MP73-19: Diagnosis and Treatment of Catheter-Dependent ... Resection of the Prostate and Laser Failures

Diagnosis and Treatment of Catheter-Dependent Men After Transurethral Resection of the Prostate and Laser Failures

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INTRODUCTION

Urinary retention and incomplete bladder emptying after transurethral resection of the prostate (TURP) and laser failures are caused by persistent urethral obstruction and/or impaired detrusor contractility. The aim of this study is to compare urodynamic findings and surgical outcomes of TURP and KTP laser prostate ablation (KTPLAP) in catheter-dependent men who were advised that they were no longer surgical candidates by their prior urologists, but subsequently underwent surgery at our institution.

METHODS

This is a retrospective observational study of catheter-dependent men due to urinary retention thought to be unsuitable for surgery after failing TURP or KTPLAP. A database was searched for catheter-dependent men who underwent urodynamics after failed TURP or KTPLAP. Exclusion criteria were neurogenic bladder and temporary catheterization. All patients underwent routine assessment including cystoscopy and videourodynamics (VUDS) and were divided into 3 groups based on the bladder outlet obstruction index (BOOI) and bladder contractility index (BCI): 1) detrusor underactivity (DU), 2) bladder outlet obstruction (BOO), and 3) detrusor acontractility (DA). See table 1 for definitions. The primary outcome measures were the Patient Global Impression of Improvement (PGII) and catheter independence. Secondary outcomes were uroflow and post void residual urine. Mann-Whitney and Pearson chi-squared tests were utilized.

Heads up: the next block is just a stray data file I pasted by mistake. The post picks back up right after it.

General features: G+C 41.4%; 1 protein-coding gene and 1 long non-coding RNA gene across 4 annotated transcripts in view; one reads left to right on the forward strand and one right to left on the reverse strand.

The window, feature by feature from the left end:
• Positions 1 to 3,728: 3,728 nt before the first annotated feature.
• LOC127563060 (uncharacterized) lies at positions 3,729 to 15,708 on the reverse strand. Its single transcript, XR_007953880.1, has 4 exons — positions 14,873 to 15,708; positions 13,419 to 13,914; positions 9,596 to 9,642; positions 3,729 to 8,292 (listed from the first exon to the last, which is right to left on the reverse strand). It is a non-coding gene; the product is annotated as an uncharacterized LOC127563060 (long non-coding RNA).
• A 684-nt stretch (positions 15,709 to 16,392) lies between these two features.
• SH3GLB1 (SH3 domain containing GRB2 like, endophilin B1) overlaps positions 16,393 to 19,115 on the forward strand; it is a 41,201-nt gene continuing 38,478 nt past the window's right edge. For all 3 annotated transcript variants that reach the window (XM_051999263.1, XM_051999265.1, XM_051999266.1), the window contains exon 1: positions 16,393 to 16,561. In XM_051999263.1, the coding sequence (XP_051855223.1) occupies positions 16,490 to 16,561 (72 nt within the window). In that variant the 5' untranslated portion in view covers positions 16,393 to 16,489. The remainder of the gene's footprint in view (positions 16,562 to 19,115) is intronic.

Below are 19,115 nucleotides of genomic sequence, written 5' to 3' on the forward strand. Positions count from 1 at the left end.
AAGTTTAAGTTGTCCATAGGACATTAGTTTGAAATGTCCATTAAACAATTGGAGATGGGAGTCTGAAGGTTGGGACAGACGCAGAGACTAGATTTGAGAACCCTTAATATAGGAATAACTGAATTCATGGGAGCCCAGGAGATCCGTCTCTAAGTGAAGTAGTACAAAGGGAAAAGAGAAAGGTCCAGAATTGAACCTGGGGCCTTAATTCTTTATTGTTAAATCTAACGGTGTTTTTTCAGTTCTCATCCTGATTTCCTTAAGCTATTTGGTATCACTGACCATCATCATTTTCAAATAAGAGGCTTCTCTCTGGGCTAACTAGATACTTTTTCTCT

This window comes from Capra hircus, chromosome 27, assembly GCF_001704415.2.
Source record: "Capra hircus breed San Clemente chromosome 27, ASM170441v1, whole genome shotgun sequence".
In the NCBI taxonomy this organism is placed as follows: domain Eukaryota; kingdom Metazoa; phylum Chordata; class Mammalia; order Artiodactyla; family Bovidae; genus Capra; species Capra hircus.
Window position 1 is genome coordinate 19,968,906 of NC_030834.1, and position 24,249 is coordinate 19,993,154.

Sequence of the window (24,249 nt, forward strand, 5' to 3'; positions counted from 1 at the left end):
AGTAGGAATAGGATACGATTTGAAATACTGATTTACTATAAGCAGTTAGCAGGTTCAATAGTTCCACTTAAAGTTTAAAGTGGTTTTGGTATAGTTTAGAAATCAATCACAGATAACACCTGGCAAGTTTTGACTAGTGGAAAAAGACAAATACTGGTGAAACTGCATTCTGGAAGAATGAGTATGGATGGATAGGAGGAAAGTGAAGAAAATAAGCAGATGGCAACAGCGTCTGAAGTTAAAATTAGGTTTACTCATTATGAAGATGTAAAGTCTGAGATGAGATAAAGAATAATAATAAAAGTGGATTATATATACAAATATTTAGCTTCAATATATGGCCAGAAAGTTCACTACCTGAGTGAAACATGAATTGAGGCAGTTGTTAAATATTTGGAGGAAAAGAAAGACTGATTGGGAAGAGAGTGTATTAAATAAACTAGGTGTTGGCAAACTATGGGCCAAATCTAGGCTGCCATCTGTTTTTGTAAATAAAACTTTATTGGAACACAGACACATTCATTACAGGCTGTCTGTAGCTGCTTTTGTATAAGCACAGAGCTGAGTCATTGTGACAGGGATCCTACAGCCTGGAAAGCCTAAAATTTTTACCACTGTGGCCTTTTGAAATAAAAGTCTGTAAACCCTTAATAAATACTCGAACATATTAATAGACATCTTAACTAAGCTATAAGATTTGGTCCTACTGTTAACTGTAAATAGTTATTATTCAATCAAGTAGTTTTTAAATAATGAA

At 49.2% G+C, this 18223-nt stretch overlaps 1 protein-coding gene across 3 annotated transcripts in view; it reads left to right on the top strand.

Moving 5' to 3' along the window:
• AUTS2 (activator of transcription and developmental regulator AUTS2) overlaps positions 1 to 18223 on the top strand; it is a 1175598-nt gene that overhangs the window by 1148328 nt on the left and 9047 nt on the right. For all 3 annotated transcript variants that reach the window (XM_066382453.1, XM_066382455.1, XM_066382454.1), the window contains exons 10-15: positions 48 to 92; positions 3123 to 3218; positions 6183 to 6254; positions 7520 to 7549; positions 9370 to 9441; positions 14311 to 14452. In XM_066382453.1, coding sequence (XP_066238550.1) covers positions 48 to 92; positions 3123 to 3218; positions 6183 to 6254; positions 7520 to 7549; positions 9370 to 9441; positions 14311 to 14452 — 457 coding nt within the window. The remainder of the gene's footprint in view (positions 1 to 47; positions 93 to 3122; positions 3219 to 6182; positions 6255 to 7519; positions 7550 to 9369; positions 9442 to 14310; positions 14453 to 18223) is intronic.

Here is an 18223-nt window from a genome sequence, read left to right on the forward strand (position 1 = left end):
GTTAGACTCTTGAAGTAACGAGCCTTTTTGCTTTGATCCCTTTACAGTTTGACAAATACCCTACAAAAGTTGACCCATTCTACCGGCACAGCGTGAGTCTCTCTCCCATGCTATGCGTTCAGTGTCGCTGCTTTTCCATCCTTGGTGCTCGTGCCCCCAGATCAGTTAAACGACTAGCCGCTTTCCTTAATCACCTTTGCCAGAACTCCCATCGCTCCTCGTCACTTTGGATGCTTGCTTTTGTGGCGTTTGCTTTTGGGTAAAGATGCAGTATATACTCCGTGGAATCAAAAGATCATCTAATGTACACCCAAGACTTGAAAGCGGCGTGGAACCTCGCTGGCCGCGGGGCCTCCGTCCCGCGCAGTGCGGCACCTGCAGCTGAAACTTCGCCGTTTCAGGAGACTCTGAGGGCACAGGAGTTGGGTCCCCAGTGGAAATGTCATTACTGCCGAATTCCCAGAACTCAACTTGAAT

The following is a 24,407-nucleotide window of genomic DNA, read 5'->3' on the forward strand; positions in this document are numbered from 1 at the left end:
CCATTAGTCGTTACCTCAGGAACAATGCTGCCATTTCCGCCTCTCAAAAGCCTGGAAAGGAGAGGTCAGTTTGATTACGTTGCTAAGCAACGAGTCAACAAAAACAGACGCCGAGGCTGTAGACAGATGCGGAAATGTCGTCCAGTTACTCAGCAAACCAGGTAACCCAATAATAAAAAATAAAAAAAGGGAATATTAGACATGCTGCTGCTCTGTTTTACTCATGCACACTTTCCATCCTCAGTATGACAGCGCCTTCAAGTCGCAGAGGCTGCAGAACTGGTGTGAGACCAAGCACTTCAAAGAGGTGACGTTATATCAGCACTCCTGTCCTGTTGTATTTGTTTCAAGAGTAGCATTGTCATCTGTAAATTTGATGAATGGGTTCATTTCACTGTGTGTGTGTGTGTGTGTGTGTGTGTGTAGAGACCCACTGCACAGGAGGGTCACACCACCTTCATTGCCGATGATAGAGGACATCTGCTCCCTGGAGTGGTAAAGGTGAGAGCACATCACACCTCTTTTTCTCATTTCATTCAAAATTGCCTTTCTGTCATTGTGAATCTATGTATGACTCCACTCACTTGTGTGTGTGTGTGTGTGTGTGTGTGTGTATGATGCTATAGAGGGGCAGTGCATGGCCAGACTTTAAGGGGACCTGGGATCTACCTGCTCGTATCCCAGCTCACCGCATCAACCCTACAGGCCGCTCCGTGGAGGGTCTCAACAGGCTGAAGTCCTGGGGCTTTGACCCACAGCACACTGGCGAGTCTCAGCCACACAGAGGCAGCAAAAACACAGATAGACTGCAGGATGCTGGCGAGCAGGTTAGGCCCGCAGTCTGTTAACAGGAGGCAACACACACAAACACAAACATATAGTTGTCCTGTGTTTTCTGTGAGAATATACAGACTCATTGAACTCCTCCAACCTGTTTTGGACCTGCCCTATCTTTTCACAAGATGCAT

RESULTS

95 catheter-dependent men were identified and 29 excluded. 24 declined surgery and 42 elected surgery of whom 71% had pure DU, 21% had pure BOO, and 40% had both. Mean follow up time was 25 months (median= 20 months, range= 1 month-11 years). At minimum follow up of one year, 36/42 patients had a successful outcome based on the PGII and 88% were rendered catheter free (see table). There was no difference in any preoperative characteristics between men who underwent surgery and those who declined.

CONCLUSION

In this series, catheter-dependent men after failed TURP or KTPLAP, thought to be poor surgical candidates, had a high success rate after prostate surgery despite 3/4 having DU. The role of DU as a prognostic factor for prostate surgery should be reevaluated.

Funding: Institute for Bladder and Prostate Research